Waynesboro and Augusta County voters will be asked to help decide who will be candidates this November in two statehouse races when they go to the polls in Tuesday’s Republican primary election.

At stake will be the GOP nominations for Virginia’s 24th Senatorial District and the 20th House District. There is no Democratic primary because the party’s nominations for the state Senate and House of Delegates already have been determined.

"The Waynesboro Republican Committee is all about GOTV — Get Out The Vote," said an energized Ken Adams, Waynesboro GOP Committee chairman, speaking on Monday afternoon.

Adams said committee members were busy calling and talking to voters in advance of the primary as part of the get-out-the-vote effort. The primary, he said, is one in a series of connected elections that the committee sees as "an ascending staircase" culminating in the  2020 presidential election.

On Tuesday, Sen. Emmett Hanger, R-Mount Solon, will be challenged by Tina Freitas of Culpeper County in the 24th District. Hanger is seeking a seventh four-year term for the seat he has held since winning the office in 1995.

The district consists of Waynesboro, Staunton and Augusta, Greene and Madison counties, and parts of Rockingham and Culpeper counties.

The winner of Tuesday’s primary will face Democrat Annette Hyde of Madison County during the Nov. 5 general election.

This will be the second straight election cycle in which Hanger faces a primary challenge. In 2015, he easily defeated two challengers for the GOP nomination, besting Daniel Moxley and current Augusta Supervisor Marshall Pattie, winning more than 60 percent of the vote.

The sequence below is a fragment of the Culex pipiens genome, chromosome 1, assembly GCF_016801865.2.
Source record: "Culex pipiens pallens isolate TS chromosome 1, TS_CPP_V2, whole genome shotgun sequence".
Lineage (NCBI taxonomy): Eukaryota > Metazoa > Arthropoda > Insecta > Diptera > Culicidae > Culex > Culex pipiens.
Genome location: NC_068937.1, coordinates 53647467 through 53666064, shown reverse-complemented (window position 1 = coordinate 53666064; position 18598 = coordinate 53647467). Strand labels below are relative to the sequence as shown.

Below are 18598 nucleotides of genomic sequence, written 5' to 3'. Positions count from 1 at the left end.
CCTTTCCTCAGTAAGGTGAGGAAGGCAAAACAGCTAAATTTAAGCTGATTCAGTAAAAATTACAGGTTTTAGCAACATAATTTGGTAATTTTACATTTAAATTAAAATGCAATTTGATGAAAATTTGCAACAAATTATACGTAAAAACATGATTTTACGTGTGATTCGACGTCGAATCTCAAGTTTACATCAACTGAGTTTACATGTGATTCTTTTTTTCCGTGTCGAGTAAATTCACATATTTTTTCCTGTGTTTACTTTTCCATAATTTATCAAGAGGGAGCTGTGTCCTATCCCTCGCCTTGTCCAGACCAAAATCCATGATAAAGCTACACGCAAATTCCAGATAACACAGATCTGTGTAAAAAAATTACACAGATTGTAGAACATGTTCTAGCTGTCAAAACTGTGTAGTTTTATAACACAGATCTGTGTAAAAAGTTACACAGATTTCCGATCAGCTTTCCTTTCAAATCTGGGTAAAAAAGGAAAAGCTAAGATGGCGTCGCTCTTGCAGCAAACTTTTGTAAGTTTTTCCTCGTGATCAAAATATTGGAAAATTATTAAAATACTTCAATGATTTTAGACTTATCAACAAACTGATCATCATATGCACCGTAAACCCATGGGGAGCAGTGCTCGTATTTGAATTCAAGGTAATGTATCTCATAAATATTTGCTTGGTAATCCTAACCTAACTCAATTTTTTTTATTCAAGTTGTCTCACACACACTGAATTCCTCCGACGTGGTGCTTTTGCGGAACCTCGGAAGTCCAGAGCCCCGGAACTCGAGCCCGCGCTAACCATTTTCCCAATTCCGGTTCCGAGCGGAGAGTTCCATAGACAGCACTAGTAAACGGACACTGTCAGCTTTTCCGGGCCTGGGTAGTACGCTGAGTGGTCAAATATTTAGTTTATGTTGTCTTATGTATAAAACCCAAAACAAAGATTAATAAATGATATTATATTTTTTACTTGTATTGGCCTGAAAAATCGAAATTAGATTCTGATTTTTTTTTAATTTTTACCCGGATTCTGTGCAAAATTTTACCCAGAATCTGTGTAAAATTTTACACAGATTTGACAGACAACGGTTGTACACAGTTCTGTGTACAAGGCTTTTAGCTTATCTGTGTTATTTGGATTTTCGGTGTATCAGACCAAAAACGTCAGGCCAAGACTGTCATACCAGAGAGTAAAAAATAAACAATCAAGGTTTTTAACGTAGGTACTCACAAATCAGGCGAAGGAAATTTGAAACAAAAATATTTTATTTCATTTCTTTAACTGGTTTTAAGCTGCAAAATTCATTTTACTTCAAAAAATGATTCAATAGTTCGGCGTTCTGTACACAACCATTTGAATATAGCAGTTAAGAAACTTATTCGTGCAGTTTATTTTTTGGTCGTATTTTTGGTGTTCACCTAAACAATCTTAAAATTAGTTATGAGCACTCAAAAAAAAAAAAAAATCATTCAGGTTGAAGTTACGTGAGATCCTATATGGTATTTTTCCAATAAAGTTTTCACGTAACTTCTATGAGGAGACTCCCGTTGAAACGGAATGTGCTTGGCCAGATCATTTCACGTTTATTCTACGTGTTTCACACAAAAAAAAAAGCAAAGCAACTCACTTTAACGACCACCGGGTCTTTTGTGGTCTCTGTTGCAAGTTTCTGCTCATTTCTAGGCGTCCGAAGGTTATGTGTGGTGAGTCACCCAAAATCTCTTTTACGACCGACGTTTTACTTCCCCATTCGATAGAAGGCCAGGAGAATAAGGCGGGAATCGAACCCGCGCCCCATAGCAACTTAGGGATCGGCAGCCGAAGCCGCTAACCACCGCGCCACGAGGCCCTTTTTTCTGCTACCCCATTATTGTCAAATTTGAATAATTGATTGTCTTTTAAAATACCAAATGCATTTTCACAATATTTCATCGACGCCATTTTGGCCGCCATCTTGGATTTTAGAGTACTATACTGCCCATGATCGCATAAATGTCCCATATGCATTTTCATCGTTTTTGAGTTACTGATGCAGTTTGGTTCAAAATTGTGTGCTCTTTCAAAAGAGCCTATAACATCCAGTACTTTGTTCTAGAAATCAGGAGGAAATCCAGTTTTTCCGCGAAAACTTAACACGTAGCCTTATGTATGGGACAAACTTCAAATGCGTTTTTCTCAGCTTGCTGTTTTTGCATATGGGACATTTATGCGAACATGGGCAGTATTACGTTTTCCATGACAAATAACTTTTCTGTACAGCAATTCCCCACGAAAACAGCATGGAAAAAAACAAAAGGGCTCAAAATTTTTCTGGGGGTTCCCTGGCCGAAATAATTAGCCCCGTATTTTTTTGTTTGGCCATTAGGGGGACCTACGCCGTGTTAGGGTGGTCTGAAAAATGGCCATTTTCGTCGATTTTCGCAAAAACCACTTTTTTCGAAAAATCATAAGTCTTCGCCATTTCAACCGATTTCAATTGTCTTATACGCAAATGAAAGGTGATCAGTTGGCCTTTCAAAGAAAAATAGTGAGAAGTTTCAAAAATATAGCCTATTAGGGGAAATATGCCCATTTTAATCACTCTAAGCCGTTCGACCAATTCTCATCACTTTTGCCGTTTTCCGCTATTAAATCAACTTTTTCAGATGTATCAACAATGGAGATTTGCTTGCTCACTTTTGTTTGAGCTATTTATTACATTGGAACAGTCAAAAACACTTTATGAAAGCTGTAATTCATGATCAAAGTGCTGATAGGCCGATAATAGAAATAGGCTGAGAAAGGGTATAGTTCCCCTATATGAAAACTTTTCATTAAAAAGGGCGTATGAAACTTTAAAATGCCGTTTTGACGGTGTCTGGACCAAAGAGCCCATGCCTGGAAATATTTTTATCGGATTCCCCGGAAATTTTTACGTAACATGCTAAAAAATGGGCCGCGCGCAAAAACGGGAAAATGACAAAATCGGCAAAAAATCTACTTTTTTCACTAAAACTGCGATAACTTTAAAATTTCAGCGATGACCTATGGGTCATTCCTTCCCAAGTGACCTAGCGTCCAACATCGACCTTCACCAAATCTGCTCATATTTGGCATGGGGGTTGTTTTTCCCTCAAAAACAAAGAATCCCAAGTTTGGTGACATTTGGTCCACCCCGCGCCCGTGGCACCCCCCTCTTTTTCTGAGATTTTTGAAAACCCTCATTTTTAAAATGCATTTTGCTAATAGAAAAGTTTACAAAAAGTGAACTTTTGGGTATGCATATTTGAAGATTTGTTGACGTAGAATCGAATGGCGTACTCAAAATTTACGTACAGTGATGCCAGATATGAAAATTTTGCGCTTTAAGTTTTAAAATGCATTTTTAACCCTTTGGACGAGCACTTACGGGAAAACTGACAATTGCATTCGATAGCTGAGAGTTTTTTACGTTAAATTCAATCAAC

The Republican candidate also will face a general election opponent for the first time since 2007, when Hanger defeated two challengers on the ballot, including Democrat David Cox, and won more than 65 percent of the vote. 

Freitas, the wife of Del. Nick Freitas, R-Culpeper, accuses Hanger of failing to uphold conservative principles and is especially critical of his vote to expand Medicaid coverage to as many as 400,000 low-income Virginians.

For his part, Hanger says that while he describes himself as a conservative, he’s received support from a broad coalition of Republicans, independents and moderate Democrats who appreciate his willingness to focus on issues important to his constituents and “not get caught up in the extreme political polarization.”

Voters living in Waynesboro, Staunton and parts of Augusta County also will be choosing the Republican nominee in the 20th House District. The seat, which also includes Highland County and parts of Nelson County, is now held by retiring Del. Richard “Dickie” Bell, R-Staunton.

John Avoli of Staunton and David Bourne of Augusta County will vie to become the GOP candidate in November to replace Bell, who is stepping down after serving five terms in the House of Delegates. The winner will face Waynesboro Democrat Jennifer Lewis in the general election.

Avoli, who served on Staunton City Council from 1990 until 2006, was mayor of the city from 1992 until 2006.  Bourne, who lives just outside the city limits of Staunton, operates Dave Bourne Bail Bonds Inc. in Verona, West Virginia, North Carolina and South Carolina.     

Polls open at 6 a.m. and close at 7 p.m., said Augusta County Voter Registrar Connie Evans. Anyone in line to vote as of 7 p.m. will be allowed to cast a ballot, Evans said.

Under Virginia law, any registered voter may vote in a primary election.

Voters must present photo identification. Acceptable forms include a Virginia driver’s license or Department of Motor Vehicles photo ID, U.S. passport; employer of college-issued ID, other U.S. or state government-issued IDs and a Virginia voter photo ID. A more detailed list can be found on the Virginia Department of Elections website, www.elections.virginia.gov/index.html .

For more information, contact the Augusta County Registrar’s Office at 245-5656 or online at www.co.augusta.va.us/government/voter-registration.

 

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